I started attending open BlueGrass jams (Int/Adv) in 2011 and cut my teeth under the supervision, direction and subtle criticism of the Littleton pickers (Majestic Dental meetups, eventually manifesting into the Jake’s Jam). While running two businesses and homeschooling my son Jeylin, I managed to quickly learn almost 100 songs in one year. Because I began working as a professional choreographer at age 12 in 1985, I have a unique gift for being able to swiftly memorize song structures. In the short eight years I have been hustling my vocal/musical desires and skill set, I have had the privilege of playing songs on stage with the likes of The Sweet Lillies, Chris Thompson/Coral Creek, Bill McKay/True Blue Band, Tyler Grant/Grant Farm, Dust Stompers, Mountain Strange, The Gristle Gals, Dee Dee & the Shakers, Last Sheets on the Roll, Evolucion, El Huracan y Los Ojos and my own band BabyWood HatBox, to name a few.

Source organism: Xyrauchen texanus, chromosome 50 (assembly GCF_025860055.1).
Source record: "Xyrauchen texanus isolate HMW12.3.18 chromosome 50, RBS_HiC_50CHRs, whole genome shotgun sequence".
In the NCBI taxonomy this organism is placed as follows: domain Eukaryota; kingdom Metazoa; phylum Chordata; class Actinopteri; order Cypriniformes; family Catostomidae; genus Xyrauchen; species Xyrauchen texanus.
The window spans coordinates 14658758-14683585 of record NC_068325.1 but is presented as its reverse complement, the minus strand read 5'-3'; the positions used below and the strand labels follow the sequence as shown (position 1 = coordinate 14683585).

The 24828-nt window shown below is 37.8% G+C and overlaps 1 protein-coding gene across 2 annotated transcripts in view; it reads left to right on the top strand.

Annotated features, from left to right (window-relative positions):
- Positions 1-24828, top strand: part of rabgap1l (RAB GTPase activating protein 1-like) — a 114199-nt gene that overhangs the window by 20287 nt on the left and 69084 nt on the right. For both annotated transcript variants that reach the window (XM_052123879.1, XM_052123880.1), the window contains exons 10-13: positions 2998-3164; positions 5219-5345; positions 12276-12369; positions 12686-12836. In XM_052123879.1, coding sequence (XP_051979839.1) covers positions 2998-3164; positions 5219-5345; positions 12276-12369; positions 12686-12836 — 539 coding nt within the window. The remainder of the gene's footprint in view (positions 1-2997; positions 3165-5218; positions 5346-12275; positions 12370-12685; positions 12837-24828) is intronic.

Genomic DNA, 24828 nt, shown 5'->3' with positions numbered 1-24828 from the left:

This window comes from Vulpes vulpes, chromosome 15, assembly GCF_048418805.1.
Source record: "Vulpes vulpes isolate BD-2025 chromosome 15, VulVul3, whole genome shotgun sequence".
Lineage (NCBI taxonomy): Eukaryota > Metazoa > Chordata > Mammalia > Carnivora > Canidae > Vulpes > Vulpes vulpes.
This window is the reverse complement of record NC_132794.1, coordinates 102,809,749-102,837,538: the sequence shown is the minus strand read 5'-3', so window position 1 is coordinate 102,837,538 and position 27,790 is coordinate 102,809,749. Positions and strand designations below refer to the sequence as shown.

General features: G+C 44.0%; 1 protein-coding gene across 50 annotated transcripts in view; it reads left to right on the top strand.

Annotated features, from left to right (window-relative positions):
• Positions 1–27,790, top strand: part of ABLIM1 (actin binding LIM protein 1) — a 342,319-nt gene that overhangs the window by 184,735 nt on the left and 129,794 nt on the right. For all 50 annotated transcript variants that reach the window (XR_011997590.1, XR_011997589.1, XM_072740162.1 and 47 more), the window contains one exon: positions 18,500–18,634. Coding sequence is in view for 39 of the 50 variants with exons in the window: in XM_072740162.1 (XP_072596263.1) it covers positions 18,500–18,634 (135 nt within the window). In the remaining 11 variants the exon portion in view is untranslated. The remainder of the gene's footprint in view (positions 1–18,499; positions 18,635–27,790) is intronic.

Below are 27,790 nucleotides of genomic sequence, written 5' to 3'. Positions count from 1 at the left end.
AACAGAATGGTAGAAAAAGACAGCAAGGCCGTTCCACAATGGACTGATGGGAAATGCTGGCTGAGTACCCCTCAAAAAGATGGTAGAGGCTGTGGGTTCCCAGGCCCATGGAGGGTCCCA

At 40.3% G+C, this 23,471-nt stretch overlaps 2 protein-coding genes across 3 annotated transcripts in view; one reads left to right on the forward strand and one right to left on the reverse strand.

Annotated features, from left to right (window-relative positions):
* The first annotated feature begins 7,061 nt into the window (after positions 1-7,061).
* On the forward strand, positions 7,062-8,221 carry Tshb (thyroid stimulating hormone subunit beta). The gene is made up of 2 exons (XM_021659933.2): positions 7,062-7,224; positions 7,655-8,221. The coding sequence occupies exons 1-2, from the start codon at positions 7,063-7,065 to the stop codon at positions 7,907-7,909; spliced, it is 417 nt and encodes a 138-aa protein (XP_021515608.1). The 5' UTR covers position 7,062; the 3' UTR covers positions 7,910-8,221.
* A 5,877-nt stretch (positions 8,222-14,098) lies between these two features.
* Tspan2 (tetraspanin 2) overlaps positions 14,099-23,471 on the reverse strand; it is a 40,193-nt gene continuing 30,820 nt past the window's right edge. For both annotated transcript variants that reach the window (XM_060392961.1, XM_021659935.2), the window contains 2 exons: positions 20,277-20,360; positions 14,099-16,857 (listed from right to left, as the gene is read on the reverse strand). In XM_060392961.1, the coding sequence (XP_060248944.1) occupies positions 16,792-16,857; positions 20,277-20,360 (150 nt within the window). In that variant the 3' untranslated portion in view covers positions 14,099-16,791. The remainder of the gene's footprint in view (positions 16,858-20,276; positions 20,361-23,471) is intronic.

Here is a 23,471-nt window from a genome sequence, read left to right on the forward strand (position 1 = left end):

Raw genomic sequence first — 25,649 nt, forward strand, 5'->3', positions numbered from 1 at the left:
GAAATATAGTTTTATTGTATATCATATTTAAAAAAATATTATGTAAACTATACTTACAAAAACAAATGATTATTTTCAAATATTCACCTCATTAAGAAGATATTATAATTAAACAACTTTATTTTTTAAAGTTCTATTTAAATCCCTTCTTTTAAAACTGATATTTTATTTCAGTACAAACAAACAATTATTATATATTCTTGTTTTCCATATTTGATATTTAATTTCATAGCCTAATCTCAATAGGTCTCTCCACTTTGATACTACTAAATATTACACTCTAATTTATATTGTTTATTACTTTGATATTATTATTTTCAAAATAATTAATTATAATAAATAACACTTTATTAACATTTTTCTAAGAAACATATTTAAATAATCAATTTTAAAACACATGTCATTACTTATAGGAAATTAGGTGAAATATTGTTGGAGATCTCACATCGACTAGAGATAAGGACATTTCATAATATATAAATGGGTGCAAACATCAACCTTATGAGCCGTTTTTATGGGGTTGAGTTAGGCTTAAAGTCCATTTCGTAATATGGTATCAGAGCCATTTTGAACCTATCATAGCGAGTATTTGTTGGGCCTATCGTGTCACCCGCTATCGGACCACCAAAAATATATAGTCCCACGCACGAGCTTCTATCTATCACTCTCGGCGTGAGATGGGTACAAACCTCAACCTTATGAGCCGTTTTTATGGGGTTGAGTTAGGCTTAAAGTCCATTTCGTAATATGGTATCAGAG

I am a graduate of Florida State University (Interdisciplinary Social Science, 1997) and I am an arts anthropologist, researcher, lecturer, producer, writer, director and career educator with experience in developing programming specifically designed to suit the needs of any community that calls on my services. For most of my life and career, I have been known as a dancer, choreographer and school director.
Currently, I am entering my sixth season of founding, establishing and nurturing a bilingual arts education school called Ascential Language & Arts School (ALAS), which I founded in December 2012 on Ometepe, Nicaragua - a dual volcano island located in the middle of Lago Cocibola/Lake Nicaragua. Even Mark Twain has visited and written about the island! Commencing with eleven Kindergarten students in the village of Merida, ALAS now serves over 250 students in six different villages annually. Nicaragua is the second poorest country in the world and our classes are tuition-free to anyone who attends. Our students learn English and Spanish through Dance, Art, Music, Yoga, Martial and/or Theater. ALAS is the only program of its kind to ever operate on Ometepe and now features programs in the US. All of these blessings combined are beyond what I ever imagined for my life and work.